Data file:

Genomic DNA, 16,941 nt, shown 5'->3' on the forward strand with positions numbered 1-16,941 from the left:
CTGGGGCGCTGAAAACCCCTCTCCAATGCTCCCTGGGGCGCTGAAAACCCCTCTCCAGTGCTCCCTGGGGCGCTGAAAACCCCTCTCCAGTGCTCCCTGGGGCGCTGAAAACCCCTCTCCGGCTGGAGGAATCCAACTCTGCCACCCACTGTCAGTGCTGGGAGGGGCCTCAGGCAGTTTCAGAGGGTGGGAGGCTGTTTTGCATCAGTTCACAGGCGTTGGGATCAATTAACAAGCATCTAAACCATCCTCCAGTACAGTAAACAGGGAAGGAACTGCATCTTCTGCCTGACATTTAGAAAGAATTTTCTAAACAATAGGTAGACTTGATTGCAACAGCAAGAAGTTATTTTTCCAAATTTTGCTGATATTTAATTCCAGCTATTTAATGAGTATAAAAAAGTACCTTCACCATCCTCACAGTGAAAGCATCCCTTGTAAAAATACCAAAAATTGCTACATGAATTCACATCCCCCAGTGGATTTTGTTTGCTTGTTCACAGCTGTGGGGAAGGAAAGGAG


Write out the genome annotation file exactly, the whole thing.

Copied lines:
Genomic DNA, 16,941 nt, shown 5'->3' on the forward strand with positions numbered 1-16,941 from the left:
CTGGGGCGCTGAAAACCCCTCTCCAATGCTCCCTGGGGCGCTGAAAACCCCTCTCCAGTGCTCCCTGGGGCGCTGAAAACCCCTCTCCAGTGCTCCCTGGGGCGCTGAAAACCCCTCTCCGGCTGGAGGAATCCAACTCTGCCACCCACTGTCAGTGCTGGGAGGGGCCTCAGGCAGTTTCAGAGGGTGGGAGGCTGTTTTGCATCAGTTCACAGGCGTTGGGATCAATTAACAAGCATCTAAACCATCCTCCAGTACAGTAAACAGGGAAGGAACTGCATCTTCTGCCTGACATTTAGAAAGAATTTTCTAAACAATAGGTAGACTTGATTGCAACAGCAAGAAGTTATTTTTCCAAATTTTGCTGATATTTAATTCCAGCTATTTAATGAGTATAAAAAAGTACCTTCACCATCCTCACAGTGAAAGCATCCCTTGTAAAAATACCAAAAATTGCTACATGAATTCACATCCCCCAGTGGATTTTGTTTGCTTGTTCACAGCTGTGGGGAAGGAAAGGAG